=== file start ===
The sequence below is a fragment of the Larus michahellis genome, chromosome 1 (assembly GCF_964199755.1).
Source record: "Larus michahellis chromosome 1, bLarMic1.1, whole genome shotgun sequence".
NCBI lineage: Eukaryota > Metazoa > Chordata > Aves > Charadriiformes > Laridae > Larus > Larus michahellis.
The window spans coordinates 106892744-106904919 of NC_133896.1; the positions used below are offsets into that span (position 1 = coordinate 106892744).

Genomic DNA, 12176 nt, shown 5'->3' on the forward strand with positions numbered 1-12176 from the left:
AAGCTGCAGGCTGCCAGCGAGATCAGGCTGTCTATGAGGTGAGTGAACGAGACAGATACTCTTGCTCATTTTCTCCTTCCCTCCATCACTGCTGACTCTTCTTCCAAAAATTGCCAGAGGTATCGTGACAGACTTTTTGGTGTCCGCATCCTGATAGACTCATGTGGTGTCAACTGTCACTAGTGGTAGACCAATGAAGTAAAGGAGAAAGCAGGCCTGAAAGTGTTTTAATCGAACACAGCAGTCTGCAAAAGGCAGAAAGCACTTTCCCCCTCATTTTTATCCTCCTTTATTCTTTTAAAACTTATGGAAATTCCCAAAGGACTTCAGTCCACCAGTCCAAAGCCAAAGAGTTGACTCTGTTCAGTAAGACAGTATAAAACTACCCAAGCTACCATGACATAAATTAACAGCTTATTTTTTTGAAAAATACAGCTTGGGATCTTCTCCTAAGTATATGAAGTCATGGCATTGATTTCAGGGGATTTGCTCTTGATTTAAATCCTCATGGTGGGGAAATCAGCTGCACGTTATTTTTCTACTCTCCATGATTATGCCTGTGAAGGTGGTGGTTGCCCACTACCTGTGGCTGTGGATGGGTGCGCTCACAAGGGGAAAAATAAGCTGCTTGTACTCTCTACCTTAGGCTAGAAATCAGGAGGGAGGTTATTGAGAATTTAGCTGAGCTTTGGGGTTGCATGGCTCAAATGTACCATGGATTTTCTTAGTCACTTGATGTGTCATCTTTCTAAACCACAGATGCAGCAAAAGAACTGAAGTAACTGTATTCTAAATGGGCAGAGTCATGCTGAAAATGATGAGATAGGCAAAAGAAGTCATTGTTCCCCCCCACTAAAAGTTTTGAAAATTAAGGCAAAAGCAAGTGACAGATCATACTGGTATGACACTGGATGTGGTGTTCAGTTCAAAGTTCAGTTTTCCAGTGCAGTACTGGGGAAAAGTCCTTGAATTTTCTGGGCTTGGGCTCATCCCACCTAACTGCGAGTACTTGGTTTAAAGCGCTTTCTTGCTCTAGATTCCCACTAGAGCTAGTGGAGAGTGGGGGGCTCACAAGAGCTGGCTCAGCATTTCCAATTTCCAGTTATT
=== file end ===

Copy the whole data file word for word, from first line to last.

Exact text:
The sequence below is a fragment of the Larus michahellis genome, chromosome 1 (assembly GCF_964199755.1).
Source record: "Larus michahellis chromosome 1, bLarMic1.1, whole genome shotgun sequence".
NCBI lineage: Eukaryota > Metazoa > Chordata > Aves > Charadriiformes > Laridae > Larus > Larus michahellis.
The window spans coordinates 106892744-106904919 of NC_133896.1; the positions used below are offsets into that span (position 1 = coordinate 106892744).

Genomic DNA, 12176 nt, shown 5'->3' on the forward strand with positions numbered 1-12176 from the left:
AAGCTGCAGGCTGCCAGCGAGATCAGGCTGTCTATGAGGTGAGTGAACGAGACAGATACTCTTGCTCATTTTCTCCTTCCCTCCATCACTGCTGACTCTTCTTCCAAAAATTGCCAGAGGTATCGTGACAGACTTTTTGGTGTCCGCATCCTGATAGACTCATGTGGTGTCAACTGTCACTAGTGGTAGACCAATGAAGTAAAGGAGAAAGCAGGCCTGAAAGTGTTTTAATCGAACACAGCAGTCTGCAAAAGGCAGAAAGCACTTTCCCCCTCATTTTTATCCTCCTTTATTCTTTTAAAACTTATGGAAATTCCCAAAGGACTTCAGTCCACCAGTCCAAAGCCAAAGAGTTGACTCTGTTCAGTAAGACAGTATAAAACTACCCAAGCTACCATGACATAAATTAACAGCTTATTTTTTTGAAAAATACAGCTTGGGATCTTCTCCTAAGTATATGAAGTCATGGCATTGATTTCAGGGGATTTGCTCTTGATTTAAATCCTCATGGTGGGGAAATCAGCTGCACGTTATTTTTCTACTCTCCATGATTATGCCTGTGAAGGTGGTGGTTGCCCACTACCTGTGGCTGTGGATGGGTGCGCTCACAAGGGGAAAAATAAGCTGCTTGTACTCTCTACCTTAGGCTAGAAATCAGGAGGGAGGTTATTGAGAATTTAGCTGAGCTTTGGGGTTGCATGGCTCAAATGTACCATGGATTTTCTTAGTCACTTGATGTGTCATCTTTCTAAACCACAGATGCAGCAAAAGAACTGAAGTAACTGTATTCTAAATGGGCAGAGTCATGCTGAAAATGATGAGATAGGCAAAAGAAGTCATTGTTCCCCCCCACTAAAAGTTTTGAAAATTAAGGCAAAAGCAAGTGACAGATCATACTGGTATGACACTGGATGTGGTGTTCAGTTCAAAGTTCAGTTTTCCAGTGCAGTACTGGGGAAAAGTCCTTGAATTTTCTGGGCTTGGGCTCATCCCACCTAACTGCGAGTACTTGGTTTAAAGCGCTTTCTTGCTCTAGATTCCCACTAGAGCTAGTGGAGAGTGGGGGGCTCACAAGAGCTGGCTCAGCATTTCCAATTTCCAGTTATT